The Endless River

From a formal point of view, The Endless River is not so “new”, as in many respects its compositions are based on records and experiments of twenty years ago, made during the work on The Division Bell. On the other hand, in the musical component of the new disc, Pink Floyd, the time of his heyday, the times of The Dark Side of the Moon, is more than Pink Floyd in the last 35 years. But why? And, most importantly, why now? I do not think that the reason for this should be sought in the desire to nostalgic, which usually means the exploitation of previous successes in favor of commercial interest and instead of real creation. No. Pink Floyd belongs to that insignificant category of musical groups that have long been in need of doing something purely for the sake of money. The “official” point of view says that the album is dedicated to Richard Wright, the group’s permanent keyboard player, who died in 2008 from cancer.

But one way or another, with the release of this album, fans got the opportunity to immerse them in the “Pink Floyd atmosphere”, which is not transmitted in other ways, filled with long solos, which cannot be confused with any others, music that speaks in the listeners with a feeling of self-oblivious melancholy, and at the same time – Delicate pleasure. And those who are familiar with the work of the group more deeply can enjoy, as it were, communication (or farewell?) With the past, realized through numerous stylistic and musical hints, “references” addressed to the previous compositions by Pink Floyd. Somewhere, this is a fragment of the solo from Another Brick in the Wall; somewhere – the old recording of Rick Wright playing on the organ in Royal Albert Hall, marked on the track as “Autamn’68” (nothing more than a bow in the direction of “Summer’68” from the album Atom Heart Mother, 1970). Two compositions that open The Endless River: “Things Left Unsaid …” and “It’s What We Do”, with their sad, measured rhythm make us recall the beginning of another album, also dedicated to the memory of a lost friend (we are talking about the founder of the band Side Barrette and Wish album You Were Here, 1975).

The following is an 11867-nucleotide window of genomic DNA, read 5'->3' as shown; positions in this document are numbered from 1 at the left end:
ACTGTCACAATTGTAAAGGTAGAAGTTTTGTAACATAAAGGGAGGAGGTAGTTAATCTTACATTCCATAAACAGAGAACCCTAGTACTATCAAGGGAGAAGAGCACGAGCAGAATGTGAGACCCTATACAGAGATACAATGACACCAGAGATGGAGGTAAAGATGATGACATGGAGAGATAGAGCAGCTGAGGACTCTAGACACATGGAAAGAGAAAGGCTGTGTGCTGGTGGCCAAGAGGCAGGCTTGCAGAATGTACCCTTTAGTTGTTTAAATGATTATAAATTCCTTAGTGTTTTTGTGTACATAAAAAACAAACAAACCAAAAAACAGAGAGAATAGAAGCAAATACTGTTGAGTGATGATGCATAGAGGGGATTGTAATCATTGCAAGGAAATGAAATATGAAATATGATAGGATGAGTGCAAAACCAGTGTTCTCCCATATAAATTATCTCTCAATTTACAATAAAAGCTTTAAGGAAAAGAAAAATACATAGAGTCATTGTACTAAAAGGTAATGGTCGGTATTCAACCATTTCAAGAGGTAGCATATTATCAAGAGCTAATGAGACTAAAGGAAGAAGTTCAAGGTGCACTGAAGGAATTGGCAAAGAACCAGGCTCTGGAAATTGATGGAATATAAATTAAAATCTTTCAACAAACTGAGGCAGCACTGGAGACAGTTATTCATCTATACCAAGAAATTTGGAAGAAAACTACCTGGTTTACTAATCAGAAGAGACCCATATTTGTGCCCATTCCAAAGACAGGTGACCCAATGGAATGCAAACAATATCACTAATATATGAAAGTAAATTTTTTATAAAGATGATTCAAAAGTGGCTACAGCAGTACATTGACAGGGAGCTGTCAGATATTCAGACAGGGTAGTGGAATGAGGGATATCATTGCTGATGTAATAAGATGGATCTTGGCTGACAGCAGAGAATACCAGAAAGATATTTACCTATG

There are also direct insertions from the previous works in the album: this is the “radio” – the voice from Loss of Words (The Division Bell), again repeating to us “In the middle of the third minute of the new composition Talking” All we need to do is make sure we keep talking ” ‘Hawking’, and a guitar staccato from The Wall in Sum, and the second part of It is What We Do, which is nothing more than another variation on Shine on…

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